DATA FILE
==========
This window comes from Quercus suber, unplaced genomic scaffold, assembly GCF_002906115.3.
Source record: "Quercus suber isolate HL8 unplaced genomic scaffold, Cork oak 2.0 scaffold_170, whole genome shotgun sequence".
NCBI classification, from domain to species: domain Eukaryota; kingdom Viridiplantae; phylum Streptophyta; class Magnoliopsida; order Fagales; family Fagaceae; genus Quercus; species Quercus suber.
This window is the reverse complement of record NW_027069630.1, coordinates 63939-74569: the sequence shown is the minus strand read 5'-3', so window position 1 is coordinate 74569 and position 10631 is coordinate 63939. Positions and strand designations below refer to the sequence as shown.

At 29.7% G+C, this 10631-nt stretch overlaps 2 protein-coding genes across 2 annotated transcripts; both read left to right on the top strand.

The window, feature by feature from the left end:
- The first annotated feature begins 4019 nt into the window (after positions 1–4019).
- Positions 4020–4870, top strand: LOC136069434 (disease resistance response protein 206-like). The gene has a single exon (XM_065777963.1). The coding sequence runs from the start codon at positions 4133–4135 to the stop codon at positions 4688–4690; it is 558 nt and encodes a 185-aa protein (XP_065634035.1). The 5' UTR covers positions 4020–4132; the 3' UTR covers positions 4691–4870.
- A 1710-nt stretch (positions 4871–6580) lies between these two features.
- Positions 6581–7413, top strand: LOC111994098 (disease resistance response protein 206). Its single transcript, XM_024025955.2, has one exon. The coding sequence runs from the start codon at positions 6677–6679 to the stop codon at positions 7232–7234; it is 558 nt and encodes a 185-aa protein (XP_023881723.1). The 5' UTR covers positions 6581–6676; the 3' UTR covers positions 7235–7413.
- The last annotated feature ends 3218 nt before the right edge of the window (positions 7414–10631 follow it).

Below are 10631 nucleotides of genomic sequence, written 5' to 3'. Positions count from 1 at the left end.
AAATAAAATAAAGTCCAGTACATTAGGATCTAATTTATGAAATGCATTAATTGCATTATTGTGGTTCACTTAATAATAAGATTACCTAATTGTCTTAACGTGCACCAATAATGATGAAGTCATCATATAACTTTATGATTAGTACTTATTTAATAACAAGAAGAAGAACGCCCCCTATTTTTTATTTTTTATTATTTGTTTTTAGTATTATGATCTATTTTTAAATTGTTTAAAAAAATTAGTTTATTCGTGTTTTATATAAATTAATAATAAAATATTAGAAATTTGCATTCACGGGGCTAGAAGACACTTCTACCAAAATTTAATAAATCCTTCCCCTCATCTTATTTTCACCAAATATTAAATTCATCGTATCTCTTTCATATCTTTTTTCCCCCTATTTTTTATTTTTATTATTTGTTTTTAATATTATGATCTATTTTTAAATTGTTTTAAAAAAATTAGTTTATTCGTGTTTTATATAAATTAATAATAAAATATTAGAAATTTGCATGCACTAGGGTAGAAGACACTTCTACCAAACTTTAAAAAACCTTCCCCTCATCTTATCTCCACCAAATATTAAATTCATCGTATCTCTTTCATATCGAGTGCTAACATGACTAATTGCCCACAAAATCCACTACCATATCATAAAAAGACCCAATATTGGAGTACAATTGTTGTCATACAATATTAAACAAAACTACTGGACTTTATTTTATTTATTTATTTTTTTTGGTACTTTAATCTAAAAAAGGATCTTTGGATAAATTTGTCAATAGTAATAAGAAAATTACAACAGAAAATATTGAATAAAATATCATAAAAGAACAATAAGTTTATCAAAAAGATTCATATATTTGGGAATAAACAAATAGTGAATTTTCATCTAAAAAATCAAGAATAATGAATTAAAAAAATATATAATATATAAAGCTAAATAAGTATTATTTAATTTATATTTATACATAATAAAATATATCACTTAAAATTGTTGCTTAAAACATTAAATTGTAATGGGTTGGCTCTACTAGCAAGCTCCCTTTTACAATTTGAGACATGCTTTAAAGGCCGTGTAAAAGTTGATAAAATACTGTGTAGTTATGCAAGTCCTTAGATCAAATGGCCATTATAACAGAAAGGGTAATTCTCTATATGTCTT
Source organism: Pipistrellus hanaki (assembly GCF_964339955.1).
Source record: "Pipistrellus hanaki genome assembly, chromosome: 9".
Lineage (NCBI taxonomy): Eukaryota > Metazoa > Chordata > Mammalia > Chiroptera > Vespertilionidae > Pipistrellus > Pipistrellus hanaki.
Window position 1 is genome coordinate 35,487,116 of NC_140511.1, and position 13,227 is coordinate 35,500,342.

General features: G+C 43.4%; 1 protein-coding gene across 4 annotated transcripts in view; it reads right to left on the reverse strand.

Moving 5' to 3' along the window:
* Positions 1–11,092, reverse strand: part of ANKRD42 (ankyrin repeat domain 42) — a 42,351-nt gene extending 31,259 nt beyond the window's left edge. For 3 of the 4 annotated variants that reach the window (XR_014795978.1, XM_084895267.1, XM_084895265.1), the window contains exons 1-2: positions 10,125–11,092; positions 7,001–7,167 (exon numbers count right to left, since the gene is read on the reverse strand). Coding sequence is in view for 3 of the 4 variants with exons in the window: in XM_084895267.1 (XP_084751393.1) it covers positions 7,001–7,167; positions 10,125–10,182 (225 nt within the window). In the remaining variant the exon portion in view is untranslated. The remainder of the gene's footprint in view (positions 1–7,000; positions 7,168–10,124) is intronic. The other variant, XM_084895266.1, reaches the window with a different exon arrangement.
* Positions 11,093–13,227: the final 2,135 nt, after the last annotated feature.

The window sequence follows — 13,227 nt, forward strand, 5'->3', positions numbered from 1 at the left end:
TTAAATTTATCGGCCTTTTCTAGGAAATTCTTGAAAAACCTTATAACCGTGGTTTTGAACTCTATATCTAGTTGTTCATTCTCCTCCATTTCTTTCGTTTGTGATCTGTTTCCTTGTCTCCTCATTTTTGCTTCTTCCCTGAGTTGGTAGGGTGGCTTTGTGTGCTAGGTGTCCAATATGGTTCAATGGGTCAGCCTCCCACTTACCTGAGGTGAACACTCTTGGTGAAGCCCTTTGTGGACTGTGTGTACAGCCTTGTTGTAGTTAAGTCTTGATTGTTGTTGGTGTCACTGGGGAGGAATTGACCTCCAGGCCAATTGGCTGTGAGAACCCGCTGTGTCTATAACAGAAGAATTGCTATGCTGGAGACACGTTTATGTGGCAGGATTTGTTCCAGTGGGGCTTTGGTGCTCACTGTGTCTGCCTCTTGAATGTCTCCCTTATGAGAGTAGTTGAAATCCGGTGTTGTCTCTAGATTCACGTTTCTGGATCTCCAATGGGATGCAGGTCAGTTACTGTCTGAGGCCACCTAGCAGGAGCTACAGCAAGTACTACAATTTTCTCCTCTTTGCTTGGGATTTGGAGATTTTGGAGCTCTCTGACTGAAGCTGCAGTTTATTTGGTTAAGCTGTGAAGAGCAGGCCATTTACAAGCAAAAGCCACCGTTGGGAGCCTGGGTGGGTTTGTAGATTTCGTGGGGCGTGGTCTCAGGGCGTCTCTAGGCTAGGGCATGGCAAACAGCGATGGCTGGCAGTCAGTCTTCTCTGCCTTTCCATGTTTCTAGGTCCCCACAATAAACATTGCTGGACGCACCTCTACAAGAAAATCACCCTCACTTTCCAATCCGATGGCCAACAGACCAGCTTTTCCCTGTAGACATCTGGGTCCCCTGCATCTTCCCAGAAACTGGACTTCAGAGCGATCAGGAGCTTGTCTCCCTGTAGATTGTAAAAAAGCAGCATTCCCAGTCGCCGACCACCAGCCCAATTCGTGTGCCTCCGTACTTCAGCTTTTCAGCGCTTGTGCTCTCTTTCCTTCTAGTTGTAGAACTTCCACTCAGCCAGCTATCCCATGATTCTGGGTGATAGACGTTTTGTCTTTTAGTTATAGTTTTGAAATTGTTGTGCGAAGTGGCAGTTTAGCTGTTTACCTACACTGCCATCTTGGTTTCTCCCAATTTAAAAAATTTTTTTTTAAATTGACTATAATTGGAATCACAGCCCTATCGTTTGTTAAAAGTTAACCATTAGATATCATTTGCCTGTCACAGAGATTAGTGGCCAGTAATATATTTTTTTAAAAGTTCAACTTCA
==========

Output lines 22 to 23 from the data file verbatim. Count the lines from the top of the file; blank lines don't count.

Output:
The window sequence follows — 13,227 nt, forward strand, 5'->3', positions numbered from 1 at the left end:
TTAAATTTATCGGCCTTTTCTAGGAAATTCTTGAAAAACCTTATAACCGTGGTTTTGAACTCTATATCTAGTTGTTCATTCTCCTCCATTTCTTTCGTTTGTGATCTGTTTCCTTGTCTCCTCATTTTTGCTTCTTCCCTGAGTTGGTAGGGTGGCTTTGTGTGCTAGGTGTCCAATATGGTTCAATGGGTCAGCCTCCCACTTACCTGAGGTGAACACTCTTGGTGAAGCCCTTTGTGGACTGTGTGTACAGCCTTGTTGTAGTTAAGTCTTGATTGTTGTTGGTGTCACTGGGGAGGAATTGACCTCCAGGCCAATTGGCTGTGAGAACCCGCTGTGTCTATAACAGAAGAATTGCTATGCTGGAGACACGTTTATGTGGCAGGATTTGTTCCAGTGGGGCTTTGGTGCTCACTGTGTCTGCCTCTTGAATGTCTCCCTTATGAGAGTAGTTGAAATCCGGTGTTGTCTCTAGATTCACGTTTCTGGATCTCCAATGGGATGCAGGTCAGTTACTGTCTGAGGCCACCTAGCAGGAGCTACAGCAAGTACTACAATTTTCTCCTCTTTGCTTGGGATTTGGAGATTTTGGAGCTCTCTGACTGAAGCTGCAGTTTATTTGGTTAAGCTGTGAAGAGCAGGCCATTTACAAGCAAAAGCCACCGTTGGGAGCCTGGGTGGGTTTGTAGATTTCGTGGGGCGTGGTCTCAGGGCGTCTCTAGGCTAGGGCATGGCAAACAGCGATGGCTGGCAGTCAGTCTTCTCTGCCTTTCCATGTTTCTAGGTCCCCACAATAAACATTGCTGGACGCACCTCTACAAGAAAATCACCCTCACTTTCCAATCCGATGGCCAACAGACCAGCTTTTCCCTGTAGACATCTGGGTCCCCTGCATCTTCCCAGAAACTGGACTTCAGAGCGATCAGGAGCTTGTCTCCCTGTAGATTGTAAAAAAGCAGCATTCCCAGTCGCCGACCACCAGCCCAATTCGTGTGCCTCCGTACTTCAGCTTTTCAGCGCTTGTGCTCTCTTTCCTTCTAGTTGTAGAACTTCCACTCAGCCAGCTATCCCATGATTCTGGGTGATAGACGTTTTGTCTTTTAGTTATAGTTTTGAAATTGTTGTGCGAAGTGGCAGTTTAGCTGTTTACCTACACTGCCATCTTGGTTTCTCCCAATTTAAAAAATTTTTTTTTAAATTGACTATAATTGGAATCACAGCCCTATCGTTTGTTAAAAGTTAACCATTAGATATCATTTGCCTGTCACAGAGATTAGTGGCCAGTAATATATTTTTTTAAAAGTTCAACTTCA